Harley-Davidson Inc. sales continue to gain traction from 2011, with dealerships saying consumer confidence has returned and the recession is mostly behind them.
The rebound has been noticed by Wall Street, too, triggered in part by analyst reports that motorcycle dealerships are having one of their strongest early selling seasons in years. Wednesday, the shares closed at $49.76, up 40 cents and a 52-week high.
On Jan. 24, Harley reported fourth-quarter earnings of 24 cents per share, beating analyst estimates by a penny, compared with an 18-cent per share loss in the same quarter a year earlier.
Harley-Davidson declined to comment on its current sales trend, but dealership surveys show a marked improvement that largely began in 2011.
Dealers contacted by Robert W. Baird Co. reported about a 30% increase in sales through mid-February, including a 46% surge in the Midwest where the winter has been mild.
Nationwide, 84% of the Harley dealers Baird surveyed said motorcycle inventory was "too low" or "about right." U.S. inventory was near its lowest level in a decade, according to Baird analyst Craig Kennison.
However, too many dealers were still selling bikes below the suggested retail price -- a stubborn metric that's yet to improve despite low inventories, Kennison said.
Analyst Gregory Badishkanian of Citigroup believes March sales will be key to determining Harley's overall performance in the current quarter, but that investors should be encouraged by what happened in January and February.
Warm weather has helped, Badishkanian wrote in a note to clients. Even excluding that, however, it appeared the momentum was strong.
He rated the company's stock as "Neutral," saying there was still risk that sales could slow if higher interest rates make it harder for people to get loans or if retail demand slows.
Harley shares have recently traded above the levels reached before the financial crisis hit in 2008, when the stock could be had for about $42 a share. In 2007, it was worth almost $65 a share.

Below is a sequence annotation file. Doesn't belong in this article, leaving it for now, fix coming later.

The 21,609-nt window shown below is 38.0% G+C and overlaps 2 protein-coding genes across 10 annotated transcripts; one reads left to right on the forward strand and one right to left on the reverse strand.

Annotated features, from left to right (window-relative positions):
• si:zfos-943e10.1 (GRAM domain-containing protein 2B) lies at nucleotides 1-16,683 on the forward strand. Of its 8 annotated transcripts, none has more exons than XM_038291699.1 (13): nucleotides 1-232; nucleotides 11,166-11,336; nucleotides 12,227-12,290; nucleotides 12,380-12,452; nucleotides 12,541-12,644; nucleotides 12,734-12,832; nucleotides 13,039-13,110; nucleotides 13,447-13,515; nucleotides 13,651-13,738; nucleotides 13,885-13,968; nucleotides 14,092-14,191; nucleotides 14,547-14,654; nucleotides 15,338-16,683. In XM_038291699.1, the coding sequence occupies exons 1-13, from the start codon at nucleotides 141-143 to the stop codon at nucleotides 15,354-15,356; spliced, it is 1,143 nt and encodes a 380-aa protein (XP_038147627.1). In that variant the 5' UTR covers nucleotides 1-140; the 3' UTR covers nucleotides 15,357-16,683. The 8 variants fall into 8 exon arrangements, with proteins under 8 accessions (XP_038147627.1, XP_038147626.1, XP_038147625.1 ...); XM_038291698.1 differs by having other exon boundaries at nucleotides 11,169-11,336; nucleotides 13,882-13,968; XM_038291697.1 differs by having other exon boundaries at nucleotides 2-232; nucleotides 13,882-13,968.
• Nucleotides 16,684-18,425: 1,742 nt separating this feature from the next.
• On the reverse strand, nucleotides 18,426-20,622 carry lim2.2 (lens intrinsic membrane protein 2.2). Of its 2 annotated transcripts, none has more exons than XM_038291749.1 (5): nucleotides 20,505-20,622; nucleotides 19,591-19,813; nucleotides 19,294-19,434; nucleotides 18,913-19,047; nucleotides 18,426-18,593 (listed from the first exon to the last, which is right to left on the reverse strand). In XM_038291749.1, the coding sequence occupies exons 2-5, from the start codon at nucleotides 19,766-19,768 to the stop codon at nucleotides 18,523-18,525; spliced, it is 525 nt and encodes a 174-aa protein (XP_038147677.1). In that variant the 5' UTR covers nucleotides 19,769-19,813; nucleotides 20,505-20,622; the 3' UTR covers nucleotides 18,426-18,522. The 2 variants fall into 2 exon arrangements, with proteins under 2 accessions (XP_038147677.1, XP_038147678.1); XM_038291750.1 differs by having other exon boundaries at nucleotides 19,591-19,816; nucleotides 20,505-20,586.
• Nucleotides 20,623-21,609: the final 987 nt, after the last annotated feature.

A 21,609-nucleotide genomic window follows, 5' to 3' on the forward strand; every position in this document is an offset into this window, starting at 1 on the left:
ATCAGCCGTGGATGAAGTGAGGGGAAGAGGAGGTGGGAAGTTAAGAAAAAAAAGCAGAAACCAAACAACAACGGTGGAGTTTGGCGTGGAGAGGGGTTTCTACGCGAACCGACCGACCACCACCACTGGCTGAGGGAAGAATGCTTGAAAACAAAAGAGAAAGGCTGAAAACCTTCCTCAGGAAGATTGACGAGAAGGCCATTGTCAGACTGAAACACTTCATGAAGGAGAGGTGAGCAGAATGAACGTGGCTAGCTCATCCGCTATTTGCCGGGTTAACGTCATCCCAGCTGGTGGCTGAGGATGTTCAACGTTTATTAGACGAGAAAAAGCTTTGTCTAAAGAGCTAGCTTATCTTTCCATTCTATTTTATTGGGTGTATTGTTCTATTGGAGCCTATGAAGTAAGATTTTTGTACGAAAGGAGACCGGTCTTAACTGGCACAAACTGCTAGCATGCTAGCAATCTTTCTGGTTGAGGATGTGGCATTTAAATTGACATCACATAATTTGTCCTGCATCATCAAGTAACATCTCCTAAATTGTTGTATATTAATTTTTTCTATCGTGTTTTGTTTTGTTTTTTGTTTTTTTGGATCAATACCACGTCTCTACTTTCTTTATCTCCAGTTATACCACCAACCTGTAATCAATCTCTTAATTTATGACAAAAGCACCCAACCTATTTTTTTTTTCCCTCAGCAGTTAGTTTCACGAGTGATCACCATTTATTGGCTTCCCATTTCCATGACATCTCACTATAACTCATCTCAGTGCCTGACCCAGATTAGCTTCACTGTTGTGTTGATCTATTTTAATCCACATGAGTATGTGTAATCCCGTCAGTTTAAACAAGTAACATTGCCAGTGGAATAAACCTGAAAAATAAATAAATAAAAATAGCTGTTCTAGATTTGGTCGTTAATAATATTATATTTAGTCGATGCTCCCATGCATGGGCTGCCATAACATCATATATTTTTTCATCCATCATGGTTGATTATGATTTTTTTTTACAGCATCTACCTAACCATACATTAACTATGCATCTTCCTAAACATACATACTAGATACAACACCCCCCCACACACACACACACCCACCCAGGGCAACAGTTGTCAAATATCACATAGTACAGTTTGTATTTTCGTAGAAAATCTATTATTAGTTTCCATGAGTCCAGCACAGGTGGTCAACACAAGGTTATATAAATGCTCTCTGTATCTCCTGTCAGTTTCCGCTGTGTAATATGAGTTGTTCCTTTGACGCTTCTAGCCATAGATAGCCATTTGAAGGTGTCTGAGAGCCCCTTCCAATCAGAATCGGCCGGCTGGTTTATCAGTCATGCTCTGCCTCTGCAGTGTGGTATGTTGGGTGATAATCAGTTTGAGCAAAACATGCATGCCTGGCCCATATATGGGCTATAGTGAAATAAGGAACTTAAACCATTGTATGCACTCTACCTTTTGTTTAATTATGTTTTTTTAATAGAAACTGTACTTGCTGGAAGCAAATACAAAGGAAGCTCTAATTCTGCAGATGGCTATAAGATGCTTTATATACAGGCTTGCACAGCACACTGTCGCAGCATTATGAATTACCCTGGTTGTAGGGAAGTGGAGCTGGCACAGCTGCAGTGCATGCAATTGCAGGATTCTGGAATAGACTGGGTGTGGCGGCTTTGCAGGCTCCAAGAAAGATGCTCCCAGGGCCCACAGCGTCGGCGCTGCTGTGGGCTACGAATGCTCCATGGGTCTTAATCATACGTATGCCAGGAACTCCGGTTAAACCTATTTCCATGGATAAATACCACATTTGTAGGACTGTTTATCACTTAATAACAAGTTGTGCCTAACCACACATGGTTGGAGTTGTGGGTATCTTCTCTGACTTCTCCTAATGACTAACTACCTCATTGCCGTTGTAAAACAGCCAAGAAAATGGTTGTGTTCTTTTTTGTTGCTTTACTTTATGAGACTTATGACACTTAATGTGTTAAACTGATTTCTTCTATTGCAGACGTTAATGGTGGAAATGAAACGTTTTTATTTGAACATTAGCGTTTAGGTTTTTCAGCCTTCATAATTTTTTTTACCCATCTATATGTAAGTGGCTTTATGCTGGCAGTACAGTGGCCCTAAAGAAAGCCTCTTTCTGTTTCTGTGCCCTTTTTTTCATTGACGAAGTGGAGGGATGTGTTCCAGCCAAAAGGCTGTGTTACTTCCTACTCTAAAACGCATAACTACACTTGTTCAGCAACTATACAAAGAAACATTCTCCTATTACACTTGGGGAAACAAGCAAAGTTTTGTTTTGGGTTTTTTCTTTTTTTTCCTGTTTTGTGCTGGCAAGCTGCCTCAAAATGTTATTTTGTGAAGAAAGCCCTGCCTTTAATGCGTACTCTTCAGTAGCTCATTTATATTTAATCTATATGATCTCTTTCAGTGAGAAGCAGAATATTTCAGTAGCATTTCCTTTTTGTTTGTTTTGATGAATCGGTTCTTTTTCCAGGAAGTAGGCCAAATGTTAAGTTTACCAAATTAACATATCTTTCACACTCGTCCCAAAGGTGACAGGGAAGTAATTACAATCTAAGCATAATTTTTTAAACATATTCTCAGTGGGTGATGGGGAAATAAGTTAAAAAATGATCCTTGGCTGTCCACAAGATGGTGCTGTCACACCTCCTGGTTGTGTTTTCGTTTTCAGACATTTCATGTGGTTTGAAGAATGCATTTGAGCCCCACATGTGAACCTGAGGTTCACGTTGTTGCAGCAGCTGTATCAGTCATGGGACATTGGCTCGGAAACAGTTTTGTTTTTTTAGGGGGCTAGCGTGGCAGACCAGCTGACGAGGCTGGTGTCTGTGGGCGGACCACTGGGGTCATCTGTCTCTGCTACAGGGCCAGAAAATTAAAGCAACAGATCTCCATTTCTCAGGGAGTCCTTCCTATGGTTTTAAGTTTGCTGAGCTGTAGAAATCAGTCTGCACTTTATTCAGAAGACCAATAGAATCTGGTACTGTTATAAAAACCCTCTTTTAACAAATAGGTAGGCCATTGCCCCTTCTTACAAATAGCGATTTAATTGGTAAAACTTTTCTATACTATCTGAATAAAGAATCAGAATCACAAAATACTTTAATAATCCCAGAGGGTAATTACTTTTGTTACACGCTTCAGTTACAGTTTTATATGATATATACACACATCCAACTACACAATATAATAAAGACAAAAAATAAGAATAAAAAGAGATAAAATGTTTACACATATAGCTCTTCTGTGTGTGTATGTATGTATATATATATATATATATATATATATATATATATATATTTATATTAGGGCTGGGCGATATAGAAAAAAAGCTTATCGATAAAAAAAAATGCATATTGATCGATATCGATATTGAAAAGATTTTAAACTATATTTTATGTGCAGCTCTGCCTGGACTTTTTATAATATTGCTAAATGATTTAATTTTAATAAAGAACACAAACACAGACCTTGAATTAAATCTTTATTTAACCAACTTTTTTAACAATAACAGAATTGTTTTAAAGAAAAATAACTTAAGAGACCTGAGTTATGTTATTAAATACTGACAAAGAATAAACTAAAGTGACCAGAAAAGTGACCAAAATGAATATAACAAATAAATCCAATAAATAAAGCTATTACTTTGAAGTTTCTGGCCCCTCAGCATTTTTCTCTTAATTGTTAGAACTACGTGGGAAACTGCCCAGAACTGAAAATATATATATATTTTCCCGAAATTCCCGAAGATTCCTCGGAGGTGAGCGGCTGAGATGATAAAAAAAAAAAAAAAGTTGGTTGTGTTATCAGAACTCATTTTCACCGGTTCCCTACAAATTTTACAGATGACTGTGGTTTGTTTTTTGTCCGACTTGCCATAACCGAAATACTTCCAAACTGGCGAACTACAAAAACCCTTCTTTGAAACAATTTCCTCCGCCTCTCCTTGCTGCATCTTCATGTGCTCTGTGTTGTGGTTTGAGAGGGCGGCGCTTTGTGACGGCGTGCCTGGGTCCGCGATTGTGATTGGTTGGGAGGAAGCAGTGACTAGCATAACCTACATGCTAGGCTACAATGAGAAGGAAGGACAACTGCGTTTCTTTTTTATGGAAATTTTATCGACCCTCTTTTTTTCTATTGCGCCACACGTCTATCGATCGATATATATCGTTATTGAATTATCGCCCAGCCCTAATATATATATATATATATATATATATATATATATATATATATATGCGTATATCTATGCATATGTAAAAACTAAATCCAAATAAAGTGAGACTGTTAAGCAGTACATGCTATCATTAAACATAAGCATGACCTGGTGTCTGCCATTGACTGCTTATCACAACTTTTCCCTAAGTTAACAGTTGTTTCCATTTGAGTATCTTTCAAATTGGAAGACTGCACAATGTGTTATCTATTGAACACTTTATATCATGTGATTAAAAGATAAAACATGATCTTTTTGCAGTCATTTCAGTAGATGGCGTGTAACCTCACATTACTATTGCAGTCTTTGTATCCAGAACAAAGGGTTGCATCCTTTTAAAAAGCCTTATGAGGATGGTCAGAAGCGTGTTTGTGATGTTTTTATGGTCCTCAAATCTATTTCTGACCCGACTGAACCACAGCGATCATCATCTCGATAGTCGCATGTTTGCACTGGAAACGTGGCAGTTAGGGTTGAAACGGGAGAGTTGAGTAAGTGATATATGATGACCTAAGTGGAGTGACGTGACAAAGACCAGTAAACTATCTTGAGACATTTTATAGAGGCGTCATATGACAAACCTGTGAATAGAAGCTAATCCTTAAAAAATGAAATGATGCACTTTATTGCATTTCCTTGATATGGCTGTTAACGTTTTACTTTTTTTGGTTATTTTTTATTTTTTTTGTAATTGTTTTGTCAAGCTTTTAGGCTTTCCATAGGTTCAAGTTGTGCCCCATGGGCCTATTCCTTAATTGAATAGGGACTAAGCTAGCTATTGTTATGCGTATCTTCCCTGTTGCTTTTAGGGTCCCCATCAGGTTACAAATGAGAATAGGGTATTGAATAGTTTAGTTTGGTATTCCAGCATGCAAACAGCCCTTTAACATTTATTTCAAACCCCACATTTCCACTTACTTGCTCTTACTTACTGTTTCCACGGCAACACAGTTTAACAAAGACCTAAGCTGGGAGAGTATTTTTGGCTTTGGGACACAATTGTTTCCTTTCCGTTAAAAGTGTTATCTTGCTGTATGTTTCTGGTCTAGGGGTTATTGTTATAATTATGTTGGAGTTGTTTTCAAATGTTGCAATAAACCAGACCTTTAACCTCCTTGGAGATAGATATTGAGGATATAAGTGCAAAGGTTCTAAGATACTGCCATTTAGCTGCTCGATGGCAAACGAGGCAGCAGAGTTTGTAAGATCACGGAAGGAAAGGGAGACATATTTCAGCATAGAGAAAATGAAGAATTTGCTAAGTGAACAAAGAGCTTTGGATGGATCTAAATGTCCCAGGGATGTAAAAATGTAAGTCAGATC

In the Milwaukee area, Harley dealerships say they've noticed the improved motorcycle sales.
"We are seeing a lot more interest from people who are not traditional riders much earlier in the year," said Kirk Topel, owner of Hal's Harley-Davidson.
Some of the consumer focus has shifted from used to new motorcycles, according to Topel, as buyers have become more comfortable with spending.
There's more interest in motorcycle parts and accessories, said Bruce Tessmer, marketing director for S&S Cycles in Viola.
"Custom bike building is not what it was, but you can upgrade a motorcycle piece by piece without spending all of the money at once," Tessmer said.
Harley-Davidson's emphasis on attracting younger motorcyclists has paid off, said Genevieve Schmitt, editor of the website Women Riders Now.
New bikes such as the Sportster Seventy-Two are aimed at young men at a price they can afford, according to Schmitt.
"When consumer spending was red hot, there were a lot of people who came to motorcycling who had no business there. They were guys who had a lot of money to spend and were buying just another toy to put in their garage," she said. "When the recession hit, they were laden with debt, over-mortgaged on their home and had to sell those toys."
Now, some bikes are sold at below the suggested retail price, so a dealership gains a customer and can make up the difference later in sales of parts, accessories, clothing and service, Schmitt added.
Some of the bestselling motorcycles are from European manufacturers Ducati, BMW and Triumph.
"It seems like the Japanese manufacturers are still kind of in a holding pattern, with a lot of carry-over models. But the Europeans have invested heavily in product development in the last few years," said Aaron Frank, a Motorcyclist Magazine editor-at-large from Milwaukee.
Most Popular Stories
- Bipartisan Budget Deal Gets Key Support in House
- TFA Recruiting DACA Recipients
- Bitcoin Clones Lurch Onto Financial Scene
- Clinton to Keynote Annual Simmons Leadership Conference
- Scotch Whisky Sales Raise Distillers' Spirits
- Holiday Shopping Off to a Slow Start This Season
- Fake Deaf Interpreter Was Hallucinating, Has Schizophrenia
- Health Coverage Disparities Emerge Among States
- Podesta Likely to Reject Keystone XL
- Tea Party Glum in Face of Bipartisan Budget Deal